Good Mental Health

Boundary-setting 101

Earlier this year I said “yes” to a request, then re-evaluated and said “no” to the same request, then watched helplessly as the fallout included an ugly social media tirade and damage to no less than 5 relationships.

What led to this unfortunate situation? Where did I go wrong and what could I do better next time?

Boundaries. Plain and simple.

Make ’em clear.  Set ’em early. And for certain people, make them non-negotiable.

Let’s dissect:

Anatomy of a flexible thinker:

Flexible types who are slow to anger and slow to judge seem to be those who struggle most when it comes to setting boundaries with other people.

We enjoy taking our time when making decisions. Knowing that we wouldn’t take advantage of others, we don’t expect others to take advantage of us. We are understanding when circumstances change and feelings change. We communicate our wants and needs, anticipating that they will be met without trying to control how it will happen. We have faith that everything is unfolding just as it should. We tend not to vigorously defend our boundaries because we believe others react to life in a similar manner as do we.

We are known as the “Type B” personalities of the world.

Laid back. Mellow. Life is good. All is good. Until it’s not good.

Anatomy of a rigid thinker:

The more rigid types are quicker to anger and quicker to judge whether a situation is “good” or “bad.” Their thinking might be described as “black or white” rather than shades of gray. These are often the “Type A” planners, organizers, and go-getters. These are also the folks who Type B’s often struggle to set boundaries with the most.

While Type B’s are slow to decide, the Type A’s have decided. While Type B’s are determining how we feel and how best to proceed, the Type A’s have already mapped out a plan and assigned us a role. While the flexible thinkers are weighing options and making up our minds, the more exacting thinkers have already moved on, their expectations for us set, leaving us to follow suit.

So, when the Type B finally arrives at a decision, which may not be aligned with that of the Type A, the fireworks can start.

Healthy Boundaries:

A “healthy boundary” conversation might go something like this:

“I’m sorry, but I can’t do what you have asked me to do.”

“Okay, thanks for your consideration. Maybe next time?”

“Sure. Ask me next time and I will see if I can help you then.”

“Okay then.”

“Okay then.”

Mutually respectful and beneficial relationship proceeds. No harm, no foul.

An “unhealthy boundary” conversation might go something like this:

“I’m sorry, but I can’t do what you have asked me to do.”

“Why not? You already said you would. You lied to me!”

“I didn’t lie to you. The situation changed and I changed my mind. I’m sorry.”

“You don’t care about me or you wouldn’t do this to me! This relationship is over!”

Participants part ways, never to interact again, resulting in a trail of hurt feelings and damaged relationships.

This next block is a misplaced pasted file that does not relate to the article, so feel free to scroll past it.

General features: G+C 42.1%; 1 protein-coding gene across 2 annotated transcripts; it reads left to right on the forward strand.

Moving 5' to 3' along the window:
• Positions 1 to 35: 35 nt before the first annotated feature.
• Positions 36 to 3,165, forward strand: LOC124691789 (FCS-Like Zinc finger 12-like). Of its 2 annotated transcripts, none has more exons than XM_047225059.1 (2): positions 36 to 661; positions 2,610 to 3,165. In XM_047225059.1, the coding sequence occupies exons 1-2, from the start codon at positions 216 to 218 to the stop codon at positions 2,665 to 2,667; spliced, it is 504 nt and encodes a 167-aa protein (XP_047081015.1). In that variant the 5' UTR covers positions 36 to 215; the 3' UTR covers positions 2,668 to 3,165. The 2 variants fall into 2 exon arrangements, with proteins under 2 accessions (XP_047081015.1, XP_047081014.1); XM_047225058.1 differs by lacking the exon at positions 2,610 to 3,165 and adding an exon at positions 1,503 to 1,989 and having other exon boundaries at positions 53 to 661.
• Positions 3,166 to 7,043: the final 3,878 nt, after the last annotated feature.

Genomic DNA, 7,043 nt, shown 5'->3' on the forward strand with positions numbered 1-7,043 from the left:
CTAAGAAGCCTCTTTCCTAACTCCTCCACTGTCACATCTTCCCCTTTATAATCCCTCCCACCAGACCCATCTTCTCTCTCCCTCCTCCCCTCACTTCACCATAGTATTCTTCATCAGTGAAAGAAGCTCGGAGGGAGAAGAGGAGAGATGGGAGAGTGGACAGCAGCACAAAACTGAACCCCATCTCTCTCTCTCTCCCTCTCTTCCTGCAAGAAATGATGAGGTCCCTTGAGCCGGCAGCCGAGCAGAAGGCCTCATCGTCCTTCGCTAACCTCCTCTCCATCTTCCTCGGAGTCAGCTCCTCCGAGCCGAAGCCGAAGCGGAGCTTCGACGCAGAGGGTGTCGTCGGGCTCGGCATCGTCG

If you find yourself in a relationship with someone who, in an effort to manipulate or control you, leverages the entire relationship, you are participating in a toxic relationship. These relationships are drama-filled, difficult, and riddled with ongoing power and control issues.

Anatomy of a Toxic Relationship:

You know you’re in a toxic relationship when:

  • The other person expects you to go along with their agenda without regard for your own needs or desires.
  • They get angry when you don’t play by their rules or do what they want you to do.
  • They won’t take no for an answer, even when it is a clear and firmly stated no.
  • Asserting a personal boundary costs you the entire relationship.

Creating Boundaries:

You are allowed to:

  • Say no. Changing your mind from no to yes is typically easier than from yes to no. This gives you time to think before you commit, so get in the habit of saying no first.
  • Be selective with who you invite into your life. Our time and energy is precious. Let’s not waste it on people who don’t honor our boundaries or on activities that aren’t in alignment with our highest desires.
  • Schedule appointments for self-care in the same manner you schedule appointments for other reasons. When someone asks for time you are not willing to give, truthfully respond with, “I’m sorry but I’m not available. I have an appointment.” Your appointment can be with a bubble bath and a good book.
  • Take your time. Life is a marathon, not a sprint. We don’t need to rush into decisions, or act before we are ready, trying to adhere to someone else’s agenda.
  • Assert and defend your personal boundaries with the expectation that your wishes will be respected.
  • If someone attempts to manipulate or coerce by threatening to end the relationship if you refuse to do what they want you to do, let the relationship end. These are unhealthy relationships anyway!

Reach Out:

If any of these relationship characteristics resonate with you, or with someone you love, support is only a reach away.  Your experiences are valid and real, with many people sharing in what you are feeling. You are not alone.

For mental health counseling in person or online, connect with our practice here or find local resources in the metro Jacksonville, Florida, area, by visiting our resource page here.

What other positive boundary-setting tips can you share?

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